Architect Mark Buchanan remembers tramping through a barn and wandering around a pond, fields and outbuildings on his client’s horse farm near Middleburg when he first visited to absorb what he describes as “the spirit of the place.” He took it all in, from vistas of open fields to the lone gravestone of a horse in a pasture, before eventually reaching an empty cottage in the shade of a wood.
“It was a summer day, and I caught my breath on the west-facing porch of a cottage,” he recalls. “I could see the sun lowering over the Blue Ridge Mountains, and I fell asleep!” When he woke, marveling at the cottage’s aura of serenity, he thought, “Old and lost in the past—this is something worth preserving.”
Buchanan was scoping out Badger Hill Farm for its new owners, a CEO in the hospitality industry and his wife, who have a primary home in Bethesda. They bought the 140-acre farm, partitioned from a larger horse-breeding operation, as a getaway and place to raise the hunter-jumper breeds their two daughters have loved and ridden since childhood. They called Buchanan, who is steeped in the classical architectural tradition of the area, to help them design and build a country house on the farm. On that summer day, Buchanan thought he’d found the perfect spot in one of its several outbuildings.
“I presented them with a conceptual plan for adding onto the cottage,” Buchanan relates, “but, at their request, developed an alternative design for a new house on a hill that would maximize dramatic views of the mountains.” After careful consideration, the couple opted to build their new home around the existing cottage, originally built in the mid-1900s.
“The cottage was sheltered from the weather and framed by trees,” reasons the husband. “Why knock down an old, beautiful three-bedroom farmhouse?” What he and his wife grew to love was how the humble cottage influenced the flavor of the addition Buchanan designed, which more than doubled the original structure’s size.
Buchanan’s plan placed the addition at a right angle to the cottage; it became the new front and main volume of the house. The addition’s position on a gentle slope required a major grade elevation, which was addressed by Annapolis landscape architect Jay Graham. The owners tapped Graham to devise a comprehensive master plan for the site, which encompassed not only earthwork, but also a graceful new access road, a complex drainage system, and an environmentally smart rain garden. Like Buchanan, Graham also tuned in to the past by introducing lilac and boxwood—both of which have historic roots in Virginia Horse Country.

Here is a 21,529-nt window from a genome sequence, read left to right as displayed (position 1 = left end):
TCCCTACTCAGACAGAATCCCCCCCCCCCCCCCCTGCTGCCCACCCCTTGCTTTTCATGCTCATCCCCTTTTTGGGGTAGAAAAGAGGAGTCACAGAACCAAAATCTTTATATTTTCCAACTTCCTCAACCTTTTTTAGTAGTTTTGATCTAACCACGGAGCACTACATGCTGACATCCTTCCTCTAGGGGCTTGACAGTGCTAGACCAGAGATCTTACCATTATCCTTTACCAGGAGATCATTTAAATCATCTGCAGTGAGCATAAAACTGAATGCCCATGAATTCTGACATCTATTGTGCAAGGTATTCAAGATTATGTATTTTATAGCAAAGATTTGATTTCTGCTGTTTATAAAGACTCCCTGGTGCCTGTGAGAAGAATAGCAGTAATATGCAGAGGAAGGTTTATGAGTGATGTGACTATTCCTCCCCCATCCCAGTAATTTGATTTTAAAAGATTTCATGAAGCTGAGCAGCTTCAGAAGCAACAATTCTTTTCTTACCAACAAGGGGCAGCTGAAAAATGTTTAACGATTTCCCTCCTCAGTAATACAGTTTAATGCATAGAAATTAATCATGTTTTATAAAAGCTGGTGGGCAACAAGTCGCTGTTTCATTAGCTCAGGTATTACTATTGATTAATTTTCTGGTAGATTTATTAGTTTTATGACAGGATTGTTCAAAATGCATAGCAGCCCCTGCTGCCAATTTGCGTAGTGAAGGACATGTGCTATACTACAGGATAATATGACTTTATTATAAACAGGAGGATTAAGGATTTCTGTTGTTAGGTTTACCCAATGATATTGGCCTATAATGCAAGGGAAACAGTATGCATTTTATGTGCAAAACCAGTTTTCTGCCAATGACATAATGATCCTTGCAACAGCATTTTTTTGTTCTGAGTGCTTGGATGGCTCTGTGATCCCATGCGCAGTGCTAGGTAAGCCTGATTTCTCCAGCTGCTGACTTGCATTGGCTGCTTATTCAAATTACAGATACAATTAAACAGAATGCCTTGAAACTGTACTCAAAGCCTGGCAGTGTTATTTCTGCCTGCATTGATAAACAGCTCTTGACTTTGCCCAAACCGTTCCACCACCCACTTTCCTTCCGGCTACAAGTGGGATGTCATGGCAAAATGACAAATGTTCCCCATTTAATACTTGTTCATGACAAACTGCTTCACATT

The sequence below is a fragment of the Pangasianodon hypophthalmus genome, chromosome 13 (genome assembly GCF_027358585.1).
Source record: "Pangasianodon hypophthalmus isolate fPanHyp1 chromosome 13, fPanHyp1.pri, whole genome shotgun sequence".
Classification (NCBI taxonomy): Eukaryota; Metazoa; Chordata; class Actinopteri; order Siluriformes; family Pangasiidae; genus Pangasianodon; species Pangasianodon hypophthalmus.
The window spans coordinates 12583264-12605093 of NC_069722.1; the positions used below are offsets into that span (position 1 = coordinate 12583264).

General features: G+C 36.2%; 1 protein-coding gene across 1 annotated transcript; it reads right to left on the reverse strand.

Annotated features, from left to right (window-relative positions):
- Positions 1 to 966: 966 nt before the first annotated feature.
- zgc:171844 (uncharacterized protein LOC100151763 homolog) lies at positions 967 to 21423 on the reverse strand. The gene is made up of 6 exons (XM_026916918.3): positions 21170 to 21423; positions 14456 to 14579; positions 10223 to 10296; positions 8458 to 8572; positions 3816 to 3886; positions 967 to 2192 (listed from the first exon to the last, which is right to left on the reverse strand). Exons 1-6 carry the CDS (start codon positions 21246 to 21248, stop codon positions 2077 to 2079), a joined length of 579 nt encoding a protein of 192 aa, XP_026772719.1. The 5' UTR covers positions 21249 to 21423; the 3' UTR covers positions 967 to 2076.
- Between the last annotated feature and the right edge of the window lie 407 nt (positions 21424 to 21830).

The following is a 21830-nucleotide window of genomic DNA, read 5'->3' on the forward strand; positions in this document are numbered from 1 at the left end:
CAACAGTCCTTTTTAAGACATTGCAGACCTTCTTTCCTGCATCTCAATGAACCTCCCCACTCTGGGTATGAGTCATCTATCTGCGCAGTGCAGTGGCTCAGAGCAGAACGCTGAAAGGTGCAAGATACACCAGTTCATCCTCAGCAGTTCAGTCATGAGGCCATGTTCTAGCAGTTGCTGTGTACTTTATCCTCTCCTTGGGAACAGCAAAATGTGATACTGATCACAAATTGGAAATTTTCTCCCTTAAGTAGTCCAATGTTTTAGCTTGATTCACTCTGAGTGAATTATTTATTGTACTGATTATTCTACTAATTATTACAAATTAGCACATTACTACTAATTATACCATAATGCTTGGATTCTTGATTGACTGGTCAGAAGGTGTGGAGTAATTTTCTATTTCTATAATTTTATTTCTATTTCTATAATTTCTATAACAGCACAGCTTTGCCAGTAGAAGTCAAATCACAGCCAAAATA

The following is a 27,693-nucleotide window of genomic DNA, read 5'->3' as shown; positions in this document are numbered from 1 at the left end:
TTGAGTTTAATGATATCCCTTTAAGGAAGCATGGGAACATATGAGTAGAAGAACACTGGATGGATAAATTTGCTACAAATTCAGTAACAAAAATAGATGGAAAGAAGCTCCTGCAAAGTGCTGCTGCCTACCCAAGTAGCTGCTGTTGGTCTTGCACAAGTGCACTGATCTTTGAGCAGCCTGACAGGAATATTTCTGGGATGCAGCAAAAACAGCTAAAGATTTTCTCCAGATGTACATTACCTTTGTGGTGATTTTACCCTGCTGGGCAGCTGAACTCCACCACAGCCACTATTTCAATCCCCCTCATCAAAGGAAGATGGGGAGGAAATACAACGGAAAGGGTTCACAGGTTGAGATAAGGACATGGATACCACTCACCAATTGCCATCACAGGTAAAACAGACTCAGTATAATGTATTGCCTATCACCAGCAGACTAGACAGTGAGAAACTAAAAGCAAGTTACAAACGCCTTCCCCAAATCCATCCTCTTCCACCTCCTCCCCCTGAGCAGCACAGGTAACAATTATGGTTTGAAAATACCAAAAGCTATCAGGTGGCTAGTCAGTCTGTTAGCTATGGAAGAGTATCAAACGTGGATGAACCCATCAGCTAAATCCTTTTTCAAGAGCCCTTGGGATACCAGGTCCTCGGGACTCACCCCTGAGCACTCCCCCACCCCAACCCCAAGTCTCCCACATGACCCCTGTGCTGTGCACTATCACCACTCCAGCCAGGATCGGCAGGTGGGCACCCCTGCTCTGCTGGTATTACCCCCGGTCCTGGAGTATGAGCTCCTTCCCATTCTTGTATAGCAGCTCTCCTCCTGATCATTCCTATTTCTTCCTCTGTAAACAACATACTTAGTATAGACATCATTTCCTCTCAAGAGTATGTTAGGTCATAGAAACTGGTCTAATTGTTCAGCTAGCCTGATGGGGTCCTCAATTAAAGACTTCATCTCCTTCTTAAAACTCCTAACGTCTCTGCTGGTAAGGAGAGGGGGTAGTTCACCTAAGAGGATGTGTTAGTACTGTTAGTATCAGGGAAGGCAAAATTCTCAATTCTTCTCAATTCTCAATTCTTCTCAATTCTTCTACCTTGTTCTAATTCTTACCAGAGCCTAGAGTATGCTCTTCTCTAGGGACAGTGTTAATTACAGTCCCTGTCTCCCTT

Sensitivity to the past was a hallmark of the project for the owners, both admirers of Thomas Jefferson’s architectural designs. The main-block addition is made of brick laid in a Flemish bond pattern. Inside, millwork and balustrades were re-scaled based on those at the University of Virginia. The formal entry and primary rooms are built on a traditional center-hall plan; the main staircase, at the far end of the center hall, provides a transition to bedrooms in the original cottage on the second floor. A skylight at the top of the stairs visually eases the adjustment from 11-foot ceiling heights in the addition to eight-foot ceiling heights in the cottage; it also bathes the deepest part of the home in light.
The owners’ desire to keep the house light drove interior designer Laura Chester’s selection of paint and fabric palettes. She noticed the application of Jefferson’s over-door transoms “to borrow lightroom to room” and stretched the effect with hues of vanilla, yellow and wheat for wall colors. The wife’s love of leafy and floral patterns, consistent through Chester’s design of two other homes for the couple, led to selections of drapery and upholstery fabrics. Chester’s familiarity with what she labels “an inherited look” inspired a layering of antiques—many of which are made of fruitwood or faded mahogany and sourced locally. Their honey tones contribute a mellow mood in rooms that function informally for extended family. “This isn’t a ‘decorated’ look, but lived-in and accumulated-looking,” Chester explains.
Recalling his own conviction that summer when he first saw the property, Buchanan explains, “Saving an old farm cottage by adding onto it helped make this new house comfortable on the land—like it’s always been here. It’s hard to believe there was any choice.”
The timeless elegance of the home’s design is a tribute to the sensitivity of its owners, architect and the entire creative team, who made it look easy. “We didn’t want a pure translation of architecture from the 1830s,” reflects the husband. “Mark helped us tweak that historical formality toward a more personal, comfortable and modern interpretation.”
Writer Susan Stiles Dowell is based in Monkton, Maryland. Gordon Beall is a photographer in Bethesda, Maryland.
ARCHITECT: MARK BUCHANAN, AIA, Neumann Lewis Buchanan Architects, Middleburg, Virginia. INTERIOR DESIGN: LAURA CHESTER, Laura Chester Interiors, Delaplane, Virginia. LANDSCAPE ARCHITECTURE: JAY GRAHAM, FASLA, Graham Landscape Architecture, Annapolis, Maryland. BUILDER: DARYL LANDIS, Potomac Valley Builders, Bethesda, Maryland.